Just read Consumer (& Brand) Discrimination (& Crisis) on the following incidents of alleged discrimination against Chinese consumers (I am using the word alleged because I do not know whether the facts are correct or not):
- CCTV accused Apple of discriminating against Chinese customers by offering lower levels of service and charging fees for replacing back covers of faulty iPhones, which is done for free in other countries.
- The claim made was that the hotel [in the Maldives] removed hot water kettles from the rooms of Chinese guests while leaving them in the rooms of European guests, ostensibly because Chinese were cooking in their room. The complaint received wide exposure on Chinese social media and calls for boycotting Maldives by Chinese tourists
All of this got me to thinking of how I’ve been told about a law firm that treats Chinese potential clients differently from how they treat potential clients from other countries. One of these law firms (based in Australia), charges $500 for its initial meetings with Chinese interested in hiring the firm for immigration work, but does not charge anyone else for this initial consultation. I heard about this years ago, so not sure if this firm still does this, but its reasoning was two-fold. First, the law firm had concluded that most of the Chinese that came to the initial consultation (when it was free) were doing so not to possibly hire the law firm for their immigration work, but to “milk” the firm for as much information as possible and then go off and do the immigration work themselves or with a considerably less expensive law firm. Second, this law firm was not really interested in getting Chinese clients because “they were always so difficult and time consuming anyway.”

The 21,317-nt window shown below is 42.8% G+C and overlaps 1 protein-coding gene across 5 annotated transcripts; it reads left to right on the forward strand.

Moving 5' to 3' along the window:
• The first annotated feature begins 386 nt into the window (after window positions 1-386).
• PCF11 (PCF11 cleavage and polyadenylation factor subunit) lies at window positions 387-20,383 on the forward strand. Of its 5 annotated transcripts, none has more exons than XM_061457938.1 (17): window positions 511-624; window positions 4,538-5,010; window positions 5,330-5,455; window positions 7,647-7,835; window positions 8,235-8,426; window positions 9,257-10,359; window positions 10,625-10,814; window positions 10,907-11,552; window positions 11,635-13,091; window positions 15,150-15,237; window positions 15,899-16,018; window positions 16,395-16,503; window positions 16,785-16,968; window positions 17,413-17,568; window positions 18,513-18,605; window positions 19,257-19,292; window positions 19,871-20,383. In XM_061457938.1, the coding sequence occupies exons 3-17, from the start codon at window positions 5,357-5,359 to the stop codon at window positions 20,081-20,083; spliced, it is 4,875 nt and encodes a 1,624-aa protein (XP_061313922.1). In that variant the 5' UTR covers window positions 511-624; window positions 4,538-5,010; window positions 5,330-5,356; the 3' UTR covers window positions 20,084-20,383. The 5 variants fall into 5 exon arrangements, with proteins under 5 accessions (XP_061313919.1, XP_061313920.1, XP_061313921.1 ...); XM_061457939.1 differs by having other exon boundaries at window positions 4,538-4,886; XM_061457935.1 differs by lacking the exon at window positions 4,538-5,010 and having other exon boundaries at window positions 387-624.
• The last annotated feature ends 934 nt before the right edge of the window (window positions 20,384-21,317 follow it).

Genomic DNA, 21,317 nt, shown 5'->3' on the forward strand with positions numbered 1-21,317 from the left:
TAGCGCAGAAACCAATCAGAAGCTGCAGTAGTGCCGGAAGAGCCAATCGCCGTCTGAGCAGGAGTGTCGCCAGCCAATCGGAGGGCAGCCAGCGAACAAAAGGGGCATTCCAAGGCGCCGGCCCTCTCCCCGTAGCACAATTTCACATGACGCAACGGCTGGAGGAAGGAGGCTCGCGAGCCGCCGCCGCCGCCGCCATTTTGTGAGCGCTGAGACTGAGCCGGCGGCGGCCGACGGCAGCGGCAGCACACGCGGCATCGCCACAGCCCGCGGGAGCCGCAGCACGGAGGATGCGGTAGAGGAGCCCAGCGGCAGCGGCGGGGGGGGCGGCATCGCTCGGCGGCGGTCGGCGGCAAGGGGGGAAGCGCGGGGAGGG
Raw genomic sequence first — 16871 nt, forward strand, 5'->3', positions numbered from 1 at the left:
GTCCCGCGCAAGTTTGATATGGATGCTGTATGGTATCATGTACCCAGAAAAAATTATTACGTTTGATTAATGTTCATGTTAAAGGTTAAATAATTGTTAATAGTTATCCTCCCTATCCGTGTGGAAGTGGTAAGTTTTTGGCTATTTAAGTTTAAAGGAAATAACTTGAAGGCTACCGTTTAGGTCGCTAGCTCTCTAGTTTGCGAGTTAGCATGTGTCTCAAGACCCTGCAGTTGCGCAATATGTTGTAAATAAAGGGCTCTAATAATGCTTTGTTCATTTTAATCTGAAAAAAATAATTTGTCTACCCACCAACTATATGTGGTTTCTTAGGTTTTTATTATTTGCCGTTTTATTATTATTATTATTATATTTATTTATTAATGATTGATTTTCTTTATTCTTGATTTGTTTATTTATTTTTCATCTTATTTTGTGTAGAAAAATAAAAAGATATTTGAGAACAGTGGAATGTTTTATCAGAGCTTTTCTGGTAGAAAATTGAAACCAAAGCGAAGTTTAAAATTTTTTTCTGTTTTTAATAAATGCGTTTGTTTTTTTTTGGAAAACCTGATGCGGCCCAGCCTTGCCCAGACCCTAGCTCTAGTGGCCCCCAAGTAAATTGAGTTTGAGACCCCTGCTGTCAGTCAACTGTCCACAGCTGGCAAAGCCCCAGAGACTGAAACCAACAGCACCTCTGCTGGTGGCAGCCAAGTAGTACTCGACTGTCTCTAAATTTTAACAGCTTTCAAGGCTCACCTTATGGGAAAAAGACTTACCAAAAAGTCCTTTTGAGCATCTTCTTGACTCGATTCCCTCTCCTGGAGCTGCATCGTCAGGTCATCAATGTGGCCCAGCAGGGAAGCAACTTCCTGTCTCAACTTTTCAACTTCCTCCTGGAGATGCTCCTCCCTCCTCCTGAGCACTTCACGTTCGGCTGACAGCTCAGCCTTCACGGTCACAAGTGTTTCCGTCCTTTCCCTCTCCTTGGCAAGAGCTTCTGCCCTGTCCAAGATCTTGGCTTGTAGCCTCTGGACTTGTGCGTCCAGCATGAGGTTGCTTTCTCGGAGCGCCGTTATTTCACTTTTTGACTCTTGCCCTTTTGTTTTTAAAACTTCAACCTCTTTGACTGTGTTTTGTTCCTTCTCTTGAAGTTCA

The second law firm (and again this was years ago) simply does not return phone calls from Chinese companies and individuals interested in doing business in the United States. It made that decision after spending “huge amounts of time dealing with people that were simply never going to pay our rates.”
I have a U.S. lawyer friend who is fluent in Chinese and who works harder than anyone I know to get Chinese companies as clients in the United States. He was telling me how my law firm should be doing the same thing. His strategy is to excessively wine and dine potential Chinese clients at least once a month for a year before really making a play for their business. Then when he finally gets them in the door, he under-bills them for the first six or so months of the relationship to further solidify his standing with them. My response to that was that was all too difficult, especially since we are doing just fine with our existing client base. That’s just our doing a normal cost benefit analysis and ignoring the high hanging fruit, right?
What do you-all think?
For more on how what you do with or in China can impact your reputation world-wide, and vice-versa, check out China Business, Racism and Glocalization.